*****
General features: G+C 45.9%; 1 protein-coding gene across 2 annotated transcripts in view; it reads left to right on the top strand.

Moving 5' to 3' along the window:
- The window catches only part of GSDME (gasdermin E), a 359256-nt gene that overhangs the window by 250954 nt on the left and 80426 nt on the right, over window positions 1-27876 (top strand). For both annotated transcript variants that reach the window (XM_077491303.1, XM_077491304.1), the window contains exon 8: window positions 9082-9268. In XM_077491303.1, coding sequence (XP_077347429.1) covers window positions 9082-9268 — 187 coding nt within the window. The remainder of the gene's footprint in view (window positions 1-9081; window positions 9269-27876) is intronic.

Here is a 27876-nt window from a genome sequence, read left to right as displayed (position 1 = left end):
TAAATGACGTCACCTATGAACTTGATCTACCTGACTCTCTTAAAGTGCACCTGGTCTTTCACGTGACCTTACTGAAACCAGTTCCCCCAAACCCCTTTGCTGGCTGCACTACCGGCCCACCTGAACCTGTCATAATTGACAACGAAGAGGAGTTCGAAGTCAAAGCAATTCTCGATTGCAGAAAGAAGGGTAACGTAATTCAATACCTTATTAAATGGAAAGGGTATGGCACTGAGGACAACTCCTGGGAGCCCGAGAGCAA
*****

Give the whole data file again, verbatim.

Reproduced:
General features: G+C 45.9%; 1 protein-coding gene across 2 annotated transcripts in view; it reads left to right on the top strand.

Moving 5' to 3' along the window:
- The window catches only part of GSDME (gasdermin E), a 359256-nt gene that overhangs the window by 250954 nt on the left and 80426 nt on the right, over window positions 1-27876 (top strand). For both annotated transcript variants that reach the window (XM_077491303.1, XM_077491304.1), the window contains exon 8: window positions 9082-9268. In XM_077491303.1, coding sequence (XP_077347429.1) covers window positions 9082-9268 — 187 coding nt within the window. The remainder of the gene's footprint in view (window positions 1-9081; window positions 9269-27876) is intronic.

Here is a 27876-nt window from a genome sequence, read left to right as displayed (position 1 = left end):
TAAATGACGTCACCTATGAACTTGATCTACCTGACTCTCTTAAAGTGCACCTGGTCTTTCACGTGACCTTACTGAAACCAGTTCCCCCAAACCCCTTTGCTGGCTGCACTACCGGCCCACCTGAACCTGTCATAATTGACAACGAAGAGGAGTTCGAAGTCAAAGCAATTCTCGATTGCAGAAAGAAGGGTAACGTAATTCAATACCTTATTAAATGGAAAGGGTATGGCACTGAGGACAACTCCTGGGAGCCCGAGAGCAA